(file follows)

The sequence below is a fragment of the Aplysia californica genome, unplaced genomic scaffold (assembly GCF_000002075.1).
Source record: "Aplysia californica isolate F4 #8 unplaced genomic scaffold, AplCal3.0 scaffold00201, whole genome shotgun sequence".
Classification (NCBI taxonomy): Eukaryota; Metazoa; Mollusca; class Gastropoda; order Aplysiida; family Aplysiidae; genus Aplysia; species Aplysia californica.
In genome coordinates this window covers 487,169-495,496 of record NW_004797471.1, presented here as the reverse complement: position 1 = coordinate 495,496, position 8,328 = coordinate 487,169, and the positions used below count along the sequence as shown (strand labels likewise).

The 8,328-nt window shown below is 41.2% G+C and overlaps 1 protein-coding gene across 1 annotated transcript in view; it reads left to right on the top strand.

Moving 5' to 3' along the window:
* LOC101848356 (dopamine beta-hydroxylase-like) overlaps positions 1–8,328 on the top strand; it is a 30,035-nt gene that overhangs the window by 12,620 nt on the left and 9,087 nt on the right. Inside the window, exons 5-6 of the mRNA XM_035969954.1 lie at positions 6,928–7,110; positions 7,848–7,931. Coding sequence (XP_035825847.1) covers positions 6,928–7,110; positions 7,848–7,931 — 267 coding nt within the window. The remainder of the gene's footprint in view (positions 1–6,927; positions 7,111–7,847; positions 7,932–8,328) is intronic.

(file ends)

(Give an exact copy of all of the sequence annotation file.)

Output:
The sequence below is a fragment of the Aplysia californica genome, unplaced genomic scaffold (assembly GCF_000002075.1).
Source record: "Aplysia californica isolate F4 #8 unplaced genomic scaffold, AplCal3.0 scaffold00201, whole genome shotgun sequence".
Classification (NCBI taxonomy): Eukaryota; Metazoa; Mollusca; class Gastropoda; order Aplysiida; family Aplysiidae; genus Aplysia; species Aplysia californica.
In genome coordinates this window covers 487,169-495,496 of record NW_004797471.1, presented here as the reverse complement: position 1 = coordinate 495,496, position 8,328 = coordinate 487,169, and the positions used below count along the sequence as shown (strand labels likewise).

The 8,328-nt window shown below is 41.2% G+C and overlaps 1 protein-coding gene across 1 annotated transcript in view; it reads left to right on the top strand.

Moving 5' to 3' along the window:
* LOC101848356 (dopamine beta-hydroxylase-like) overlaps positions 1–8,328 on the top strand; it is a 30,035-nt gene that overhangs the window by 12,620 nt on the left and 9,087 nt on the right. Inside the window, exons 5-6 of the mRNA XM_035969954.1 lie at positions 6,928–7,110; positions 7,848–7,931. Coding sequence (XP_035825847.1) covers positions 6,928–7,110; positions 7,848–7,931 — 267 coding nt within the window. The remainder of the gene's footprint in view (positions 1–6,927; positions 7,111–7,847; positions 7,932–8,328) is intronic.